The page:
Editorial: Students deserve 24-hour library access
At 11:50 p.m. you’re sitting in the Gregg–Graniteville Library, completely entrenched in your studies, when a staff member politely notifies you that they close in 10 minutes. Before losing focus, you reluctantly acknowledge their heads-up and then quickly pack up your things to leave.
For some students, this scenario is irritatingly familiar and many of them want to avoid it by opening the library for 24 hours.
According to a poll posted to the USCA Student Life Facebook page, a large portion of the student body support opening the library for 24 hours. Pacer Times posted this poll to measure the student body’s opinion. on the matter These results show a potential consensus among students that may warrant a change.
Considering this, SGA and administration should make a more concentrated effort to measure the student body’s opinion and make changes accordingly. These institutions must consider the preferences of students and, based on this poll, transitioning to a 24-hour library should be a top priority for them.
Student Body President Brandon Eberl acknowledged some potential obstacles within this issue but expressed great interest in formulating a plan for change. Eberl suggested conducting a cost-benefit analysis and consulting campus police about the safety implications of a 24-hour library. Overall, Eberl believes a 24-hour library would be beneficial and plans to add the topic to the SGA itinerary.
“I think a gradual progression would be helpful. It would encourage students who can’t get there during normal hours to go there and get their studying in,” he said.
This message of support and Eberl’s pledge to raise the issue suggests that the SGA would play a supportive role in making a change.
Although the SGA’s backing would be helpful, this transition would require the support of the administration and library. This is because such a drastic change necessitates extensive preparation, collaboration, and alterations between various campus institutions. Obviously, the library and its employees would surely bear the burden of this change and the administration should provide the necessary resources to assist them.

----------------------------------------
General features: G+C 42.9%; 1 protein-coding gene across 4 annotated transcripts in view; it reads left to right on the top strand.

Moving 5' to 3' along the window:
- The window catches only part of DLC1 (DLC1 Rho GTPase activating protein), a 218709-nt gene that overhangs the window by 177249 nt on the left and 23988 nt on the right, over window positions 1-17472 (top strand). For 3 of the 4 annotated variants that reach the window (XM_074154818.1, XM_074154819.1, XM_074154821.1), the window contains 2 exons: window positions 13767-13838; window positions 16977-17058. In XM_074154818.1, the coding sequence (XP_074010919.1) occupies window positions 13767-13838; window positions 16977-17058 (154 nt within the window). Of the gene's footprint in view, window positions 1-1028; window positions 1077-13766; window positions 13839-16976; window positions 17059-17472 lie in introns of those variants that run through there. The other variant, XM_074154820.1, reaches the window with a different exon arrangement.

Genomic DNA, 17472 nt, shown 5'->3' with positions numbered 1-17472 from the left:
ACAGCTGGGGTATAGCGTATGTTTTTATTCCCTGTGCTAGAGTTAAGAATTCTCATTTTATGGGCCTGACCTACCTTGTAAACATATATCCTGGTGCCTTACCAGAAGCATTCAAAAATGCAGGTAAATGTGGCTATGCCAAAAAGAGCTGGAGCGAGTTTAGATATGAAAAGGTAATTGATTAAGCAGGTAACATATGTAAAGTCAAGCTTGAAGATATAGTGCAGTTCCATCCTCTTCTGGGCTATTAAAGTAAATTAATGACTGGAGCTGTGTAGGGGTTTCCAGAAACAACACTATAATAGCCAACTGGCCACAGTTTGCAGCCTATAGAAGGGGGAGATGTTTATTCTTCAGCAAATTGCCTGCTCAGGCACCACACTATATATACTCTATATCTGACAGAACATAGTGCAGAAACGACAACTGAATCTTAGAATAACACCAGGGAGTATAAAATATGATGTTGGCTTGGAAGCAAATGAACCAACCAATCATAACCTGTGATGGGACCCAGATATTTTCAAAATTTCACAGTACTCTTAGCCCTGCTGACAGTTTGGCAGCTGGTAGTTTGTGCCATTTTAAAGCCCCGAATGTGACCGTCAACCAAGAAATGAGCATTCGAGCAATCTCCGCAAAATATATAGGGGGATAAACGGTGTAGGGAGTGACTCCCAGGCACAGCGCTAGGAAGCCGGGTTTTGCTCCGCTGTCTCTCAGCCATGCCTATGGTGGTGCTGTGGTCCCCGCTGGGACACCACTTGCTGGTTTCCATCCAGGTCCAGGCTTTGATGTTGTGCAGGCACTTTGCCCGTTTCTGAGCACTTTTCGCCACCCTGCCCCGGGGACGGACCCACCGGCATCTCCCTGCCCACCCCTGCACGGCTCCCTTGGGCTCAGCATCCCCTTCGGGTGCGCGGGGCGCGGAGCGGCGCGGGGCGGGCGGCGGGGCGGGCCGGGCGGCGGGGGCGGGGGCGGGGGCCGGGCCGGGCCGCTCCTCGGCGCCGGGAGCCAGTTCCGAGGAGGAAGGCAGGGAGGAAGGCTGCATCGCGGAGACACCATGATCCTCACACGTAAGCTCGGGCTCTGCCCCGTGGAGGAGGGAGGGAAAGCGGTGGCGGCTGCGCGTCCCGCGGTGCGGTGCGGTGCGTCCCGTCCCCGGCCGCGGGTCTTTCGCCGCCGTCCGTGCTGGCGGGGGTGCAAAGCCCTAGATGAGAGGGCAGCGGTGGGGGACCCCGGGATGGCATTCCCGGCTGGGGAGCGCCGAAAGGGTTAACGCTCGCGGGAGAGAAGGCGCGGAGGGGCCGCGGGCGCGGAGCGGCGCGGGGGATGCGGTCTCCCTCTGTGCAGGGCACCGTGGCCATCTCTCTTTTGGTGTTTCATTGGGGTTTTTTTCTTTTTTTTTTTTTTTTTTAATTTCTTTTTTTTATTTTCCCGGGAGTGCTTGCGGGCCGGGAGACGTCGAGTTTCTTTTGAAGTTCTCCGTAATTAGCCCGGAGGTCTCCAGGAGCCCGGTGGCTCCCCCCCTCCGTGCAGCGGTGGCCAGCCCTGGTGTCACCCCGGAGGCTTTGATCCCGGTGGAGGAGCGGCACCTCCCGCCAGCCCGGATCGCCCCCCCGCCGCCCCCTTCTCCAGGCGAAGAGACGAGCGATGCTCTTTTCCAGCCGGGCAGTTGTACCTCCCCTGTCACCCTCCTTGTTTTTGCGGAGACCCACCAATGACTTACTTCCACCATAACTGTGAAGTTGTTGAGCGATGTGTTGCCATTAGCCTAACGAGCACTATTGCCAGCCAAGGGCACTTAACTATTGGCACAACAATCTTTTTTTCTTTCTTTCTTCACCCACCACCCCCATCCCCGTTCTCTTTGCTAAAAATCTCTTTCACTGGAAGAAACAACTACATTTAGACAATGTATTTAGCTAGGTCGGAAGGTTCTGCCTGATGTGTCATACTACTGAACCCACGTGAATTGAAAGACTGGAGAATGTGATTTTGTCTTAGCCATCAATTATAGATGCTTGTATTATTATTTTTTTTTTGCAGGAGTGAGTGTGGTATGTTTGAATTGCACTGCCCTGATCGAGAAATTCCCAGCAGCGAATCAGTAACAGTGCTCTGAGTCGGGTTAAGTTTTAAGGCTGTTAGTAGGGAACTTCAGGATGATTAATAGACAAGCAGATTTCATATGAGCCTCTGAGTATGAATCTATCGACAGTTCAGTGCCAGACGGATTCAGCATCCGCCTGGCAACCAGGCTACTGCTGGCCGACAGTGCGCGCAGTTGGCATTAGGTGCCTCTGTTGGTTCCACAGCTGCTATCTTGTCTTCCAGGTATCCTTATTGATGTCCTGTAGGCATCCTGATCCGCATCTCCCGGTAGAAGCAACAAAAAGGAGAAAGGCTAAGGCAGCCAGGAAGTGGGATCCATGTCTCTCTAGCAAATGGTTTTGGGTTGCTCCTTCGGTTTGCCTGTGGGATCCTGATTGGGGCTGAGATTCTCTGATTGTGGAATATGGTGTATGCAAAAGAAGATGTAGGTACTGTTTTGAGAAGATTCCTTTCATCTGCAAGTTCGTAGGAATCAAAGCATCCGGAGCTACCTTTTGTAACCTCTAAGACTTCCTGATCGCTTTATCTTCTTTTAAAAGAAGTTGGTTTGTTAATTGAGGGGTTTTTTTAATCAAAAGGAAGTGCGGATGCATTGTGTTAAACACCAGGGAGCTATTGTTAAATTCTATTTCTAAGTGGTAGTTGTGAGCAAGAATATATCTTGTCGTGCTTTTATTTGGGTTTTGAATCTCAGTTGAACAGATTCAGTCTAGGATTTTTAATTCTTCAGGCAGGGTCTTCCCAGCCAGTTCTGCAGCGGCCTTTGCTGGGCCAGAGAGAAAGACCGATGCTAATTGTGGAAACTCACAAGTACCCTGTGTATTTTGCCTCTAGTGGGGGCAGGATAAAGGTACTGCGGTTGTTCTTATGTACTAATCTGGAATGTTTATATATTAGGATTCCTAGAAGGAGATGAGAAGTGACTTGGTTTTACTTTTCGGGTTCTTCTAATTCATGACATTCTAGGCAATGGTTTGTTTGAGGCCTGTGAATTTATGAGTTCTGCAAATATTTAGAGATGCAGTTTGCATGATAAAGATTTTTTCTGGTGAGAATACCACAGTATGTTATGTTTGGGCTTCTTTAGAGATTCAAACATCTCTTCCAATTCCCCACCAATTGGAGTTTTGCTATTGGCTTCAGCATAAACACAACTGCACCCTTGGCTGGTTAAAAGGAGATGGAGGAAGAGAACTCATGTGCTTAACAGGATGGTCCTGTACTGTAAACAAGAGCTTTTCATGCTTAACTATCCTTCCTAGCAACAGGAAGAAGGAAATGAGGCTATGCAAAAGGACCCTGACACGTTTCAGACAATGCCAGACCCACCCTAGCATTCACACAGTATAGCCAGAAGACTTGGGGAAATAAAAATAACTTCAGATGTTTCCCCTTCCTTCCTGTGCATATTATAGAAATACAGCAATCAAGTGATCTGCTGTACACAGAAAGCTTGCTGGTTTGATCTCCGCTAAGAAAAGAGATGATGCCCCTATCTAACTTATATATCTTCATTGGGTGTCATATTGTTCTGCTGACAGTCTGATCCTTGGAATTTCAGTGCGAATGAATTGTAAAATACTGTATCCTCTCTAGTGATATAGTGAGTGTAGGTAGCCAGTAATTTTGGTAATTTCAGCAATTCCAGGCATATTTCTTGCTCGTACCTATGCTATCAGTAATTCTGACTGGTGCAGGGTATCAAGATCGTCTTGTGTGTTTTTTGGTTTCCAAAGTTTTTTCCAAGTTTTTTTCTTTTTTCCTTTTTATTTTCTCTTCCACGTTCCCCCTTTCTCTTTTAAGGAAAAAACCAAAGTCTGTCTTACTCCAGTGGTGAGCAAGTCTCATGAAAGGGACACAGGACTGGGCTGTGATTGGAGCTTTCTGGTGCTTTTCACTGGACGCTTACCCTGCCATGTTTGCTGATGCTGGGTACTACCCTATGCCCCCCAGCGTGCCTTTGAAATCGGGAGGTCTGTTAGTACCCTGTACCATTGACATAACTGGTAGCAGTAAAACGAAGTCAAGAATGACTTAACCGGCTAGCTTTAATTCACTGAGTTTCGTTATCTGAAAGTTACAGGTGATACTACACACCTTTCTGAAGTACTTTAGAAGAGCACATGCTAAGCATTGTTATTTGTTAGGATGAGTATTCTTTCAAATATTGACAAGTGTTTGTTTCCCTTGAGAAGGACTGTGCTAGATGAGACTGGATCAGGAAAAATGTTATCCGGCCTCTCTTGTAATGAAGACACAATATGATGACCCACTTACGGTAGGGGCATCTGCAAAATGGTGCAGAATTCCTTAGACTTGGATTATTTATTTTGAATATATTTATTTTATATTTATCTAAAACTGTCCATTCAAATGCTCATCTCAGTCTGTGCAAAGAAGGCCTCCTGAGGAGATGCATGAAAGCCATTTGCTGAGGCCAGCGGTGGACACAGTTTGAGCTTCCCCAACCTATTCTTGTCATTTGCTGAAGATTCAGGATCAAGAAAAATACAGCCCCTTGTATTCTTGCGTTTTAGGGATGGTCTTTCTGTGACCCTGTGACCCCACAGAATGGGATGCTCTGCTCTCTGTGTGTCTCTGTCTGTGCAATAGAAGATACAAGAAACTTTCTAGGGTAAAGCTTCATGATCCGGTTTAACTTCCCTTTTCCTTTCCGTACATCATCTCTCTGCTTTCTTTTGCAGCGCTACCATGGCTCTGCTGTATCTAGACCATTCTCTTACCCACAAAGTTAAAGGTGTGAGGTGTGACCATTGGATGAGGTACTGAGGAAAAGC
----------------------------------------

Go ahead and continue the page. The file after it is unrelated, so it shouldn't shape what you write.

Rodney Lippard, Director of the Library and Center for Student Achievement, is in his third year as director and has 25 years of library experience across several institutions.
About the issue, Lippard said, “I’m certainly not opposed to it as long as we have the money to hire personnel and to keep the students safe. Those two things are my biggest concerns.”
The emphasis on maintaining the safety and security of the library is an important aspect to consider when discussing a 24-hour library.
During exam week, when the library is open 24 hours, Lippard hires security to check IDs and monitor the building. This is an effective but costly expense the library undertakes so students can have a quiet place to study during a stressful time.
Lippard remarked, “if we were to think about it on a permanent basis, we would probably hire a full-time employee to work overnight and then we could maybe offer some of the same services…”
This sentiment, along with the recent expansion of the library’s hours, demonstrates his commitment to giving the students the library they desire.
Although there are aspirations from the student body and a willingness from Lippard, transitioning to a 24-hour library cannot materialize without proper funding. Like most campus initiatives, this transition would be expensive, and it would require a hefty increase to the library’s budget.
For this reason, SGA and the university administrators should collaborate and establish where this issue should be prioritized. If their research suggests that students want a 24-hour library, as the poll above does, they should consider adjusting the budget to accommodate the library’s needs. It’s their responsibility to consider the preferences of students when creating policy and this is an opportunity for them to demonstrate their institutional effectiveness.
If feasible, a 24 hours library would benefit students in several ways. A library is a large place that allows students to study in a quiet and comfortable place. Currently, the B&E is the only place on-campus with 24-hour access and it is hard to focus with other students studying or socializing within ear-shot.
Also, a 24-hour library would give students, unrestricted by time, access to the thousands of books the library holds. While students can check out many of these books or access them during business hours, this change would allow them to reference several books, as needed, and remain focused on them instead of marking their place at closing time.
Although this topic is seemingly important to students, it’s very complex and the transition process shouldn’t be rushed. Extensive considerations must take place regarding finances and security.
However, to say it’s impossible is inaccurate; with the right leadership, this change is certainly attainable.
Though often written by a single member of the board, editorials reflect the opinion of Pacer Times as an organization and the leaders that manage it. Letters to the editor may be emailed to Editor-in-Chief Cecilia Maddox at email@example.com and will be published at the editorial staff’s discretion.